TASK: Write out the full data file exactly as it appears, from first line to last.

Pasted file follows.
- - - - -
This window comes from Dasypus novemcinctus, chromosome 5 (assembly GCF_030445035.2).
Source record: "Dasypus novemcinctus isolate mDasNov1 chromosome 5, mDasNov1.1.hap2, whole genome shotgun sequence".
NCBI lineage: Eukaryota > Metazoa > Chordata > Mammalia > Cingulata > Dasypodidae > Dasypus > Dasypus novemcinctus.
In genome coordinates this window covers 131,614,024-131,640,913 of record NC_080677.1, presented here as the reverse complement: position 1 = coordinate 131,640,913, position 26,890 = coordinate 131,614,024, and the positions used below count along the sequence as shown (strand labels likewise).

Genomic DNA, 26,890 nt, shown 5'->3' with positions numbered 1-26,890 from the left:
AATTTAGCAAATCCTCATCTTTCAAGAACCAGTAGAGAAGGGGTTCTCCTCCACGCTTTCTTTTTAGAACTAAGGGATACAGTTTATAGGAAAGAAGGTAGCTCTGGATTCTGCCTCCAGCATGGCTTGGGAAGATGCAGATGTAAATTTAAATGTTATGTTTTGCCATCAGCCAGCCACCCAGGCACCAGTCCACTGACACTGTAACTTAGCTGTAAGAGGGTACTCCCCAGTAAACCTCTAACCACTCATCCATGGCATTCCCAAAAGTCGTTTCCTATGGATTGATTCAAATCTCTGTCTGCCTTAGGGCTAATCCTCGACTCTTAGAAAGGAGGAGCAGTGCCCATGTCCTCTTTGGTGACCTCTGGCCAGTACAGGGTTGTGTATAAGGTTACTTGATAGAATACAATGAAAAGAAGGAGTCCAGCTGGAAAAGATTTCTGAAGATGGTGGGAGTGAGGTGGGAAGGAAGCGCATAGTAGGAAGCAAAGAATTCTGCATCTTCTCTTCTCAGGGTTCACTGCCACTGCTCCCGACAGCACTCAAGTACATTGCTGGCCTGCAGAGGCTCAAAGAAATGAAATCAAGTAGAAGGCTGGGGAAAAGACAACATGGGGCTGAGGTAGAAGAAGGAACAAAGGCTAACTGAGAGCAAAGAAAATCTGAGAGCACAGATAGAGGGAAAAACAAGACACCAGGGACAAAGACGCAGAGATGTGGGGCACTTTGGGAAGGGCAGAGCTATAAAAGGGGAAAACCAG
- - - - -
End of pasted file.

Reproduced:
This window comes from Dasypus novemcinctus, chromosome 5 (assembly GCF_030445035.2).
Source record: "Dasypus novemcinctus isolate mDasNov1 chromosome 5, mDasNov1.1.hap2, whole genome shotgun sequence".
NCBI lineage: Eukaryota > Metazoa > Chordata > Mammalia > Cingulata > Dasypodidae > Dasypus > Dasypus novemcinctus.
In genome coordinates this window covers 131,614,024-131,640,913 of record NC_080677.1, presented here as the reverse complement: position 1 = coordinate 131,640,913, position 26,890 = coordinate 131,614,024, and the positions used below count along the sequence as shown (strand labels likewise).

Genomic DNA, 26,890 nt, shown 5'->3' with positions numbered 1-26,890 from the left:
AATTTAGCAAATCCTCATCTTTCAAGAACCAGTAGAGAAGGGGTTCTCCTCCACGCTTTCTTTTTAGAACTAAGGGATACAGTTTATAGGAAAGAAGGTAGCTCTGGATTCTGCCTCCAGCATGGCTTGGGAAGATGCAGATGTAAATTTAAATGTTATGTTTTGCCATCAGCCAGCCACCCAGGCACCAGTCCACTGACACTGTAACTTAGCTGTAAGAGGGTACTCCCCAGTAAACCTCTAACCACTCATCCATGGCATTCCCAAAAGTCGTTTCCTATGGATTGATTCAAATCTCTGTCTGCCTTAGGGCTAATCCTCGACTCTTAGAAAGGAGGAGCAGTGCCCATGTCCTCTTTGGTGACCTCTGGCCAGTACAGGGTTGTGTATAAGGTTACTTGATAGAATACAATGAAAAGAAGGAGTCCAGCTGGAAAAGATTTCTGAAGATGGTGGGAGTGAGGTGGGAAGGAAGCGCATAGTAGGAAGCAAAGAATTCTGCATCTTCTCTTCTCAGGGTTCACTGCCACTGCTCCCGACAGCACTCAAGTACATTGCTGGCCTGCAGAGGCTCAAAGAAATGAAATCAAGTAGAAGGCTGGGGAAAAGACAACATGGGGCTGAGGTAGAAGAAGGAACAAAGGCTAACTGAGAGCAAAGAAAATCTGAGAGCACAGATAGAGGGAAAAACAAGACACCAGGGACAAAGACGCAGAGATGTGGGGCACTTTGGGAAGGGCAGAGCTATAAAAGGGGAAAACCAG